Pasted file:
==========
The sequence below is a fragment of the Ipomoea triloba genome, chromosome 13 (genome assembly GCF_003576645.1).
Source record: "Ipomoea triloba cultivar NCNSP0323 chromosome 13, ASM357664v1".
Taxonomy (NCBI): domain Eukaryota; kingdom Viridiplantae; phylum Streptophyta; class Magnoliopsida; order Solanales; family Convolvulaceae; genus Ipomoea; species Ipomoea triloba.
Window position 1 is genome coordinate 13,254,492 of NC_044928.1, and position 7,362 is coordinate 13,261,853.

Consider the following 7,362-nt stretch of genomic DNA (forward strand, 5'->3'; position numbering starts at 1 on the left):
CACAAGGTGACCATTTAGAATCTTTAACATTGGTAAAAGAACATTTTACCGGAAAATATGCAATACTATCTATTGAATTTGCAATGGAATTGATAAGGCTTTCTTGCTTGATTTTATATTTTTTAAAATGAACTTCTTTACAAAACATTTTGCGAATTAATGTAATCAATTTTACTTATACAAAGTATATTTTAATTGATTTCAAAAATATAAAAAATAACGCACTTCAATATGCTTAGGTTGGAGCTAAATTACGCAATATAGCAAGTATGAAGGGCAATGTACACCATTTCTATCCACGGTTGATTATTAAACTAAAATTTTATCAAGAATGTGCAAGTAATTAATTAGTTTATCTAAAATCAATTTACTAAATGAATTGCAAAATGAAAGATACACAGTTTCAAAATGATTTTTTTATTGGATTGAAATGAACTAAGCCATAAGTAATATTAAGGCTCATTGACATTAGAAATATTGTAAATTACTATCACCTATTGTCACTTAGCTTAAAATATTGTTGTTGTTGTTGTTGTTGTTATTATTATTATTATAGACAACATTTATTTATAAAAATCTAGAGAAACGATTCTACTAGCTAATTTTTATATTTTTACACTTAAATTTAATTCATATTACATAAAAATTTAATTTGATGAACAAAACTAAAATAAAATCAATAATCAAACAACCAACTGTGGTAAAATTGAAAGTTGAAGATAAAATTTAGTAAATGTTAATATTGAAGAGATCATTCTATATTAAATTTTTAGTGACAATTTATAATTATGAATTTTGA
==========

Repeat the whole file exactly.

The sequence below is a fragment of the Ipomoea triloba genome, chromosome 13 (genome assembly GCF_003576645.1).
Source record: "Ipomoea triloba cultivar NCNSP0323 chromosome 13, ASM357664v1".
Taxonomy (NCBI): domain Eukaryota; kingdom Viridiplantae; phylum Streptophyta; class Magnoliopsida; order Solanales; family Convolvulaceae; genus Ipomoea; species Ipomoea triloba.
Window position 1 is genome coordinate 13,254,492 of NC_044928.1, and position 7,362 is coordinate 13,261,853.

Consider the following 7,362-nt stretch of genomic DNA (forward strand, 5'->3'; position numbering starts at 1 on the left):
CACAAGGTGACCATTTAGAATCTTTAACATTGGTAAAAGAACATTTTACCGGAAAATATGCAATACTATCTATTGAATTTGCAATGGAATTGATAAGGCTTTCTTGCTTGATTTTATATTTTTTAAAATGAACTTCTTTACAAAACATTTTGCGAATTAATGTAATCAATTTTACTTATACAAAGTATATTTTAATTGATTTCAAAAATATAAAAAATAACGCACTTCAATATGCTTAGGTTGGAGCTAAATTACGCAATATAGCAAGTATGAAGGGCAATGTACACCATTTCTATCCACGGTTGATTATTAAACTAAAATTTTATCAAGAATGTGCAAGTAATTAATTAGTTTATCTAAAATCAATTTACTAAATGAATTGCAAAATGAAAGATACACAGTTTCAAAATGATTTTTTTATTGGATTGAAATGAACTAAGCCATAAGTAATATTAAGGCTCATTGACATTAGAAATATTGTAAATTACTATCACCTATTGTCACTTAGCTTAAAATATTGTTGTTGTTGTTGTTGTTGTTATTATTATTATTATAGACAACATTTATTTATAAAAATCTAGAGAAACGATTCTACTAGCTAATTTTTATATTTTTACACTTAAATTTAATTCATATTACATAAAAATTTAATTTGATGAACAAAACTAAAATAAAATCAATAATCAAACAACCAACTGTGGTAAAATTGAAAGTTGAAGATAAAATTTAGTAAATGTTAATATTGAAGAGATCATTCTATATTAAATTTTTAGTGACAATTTATAATTATGAATTTTGA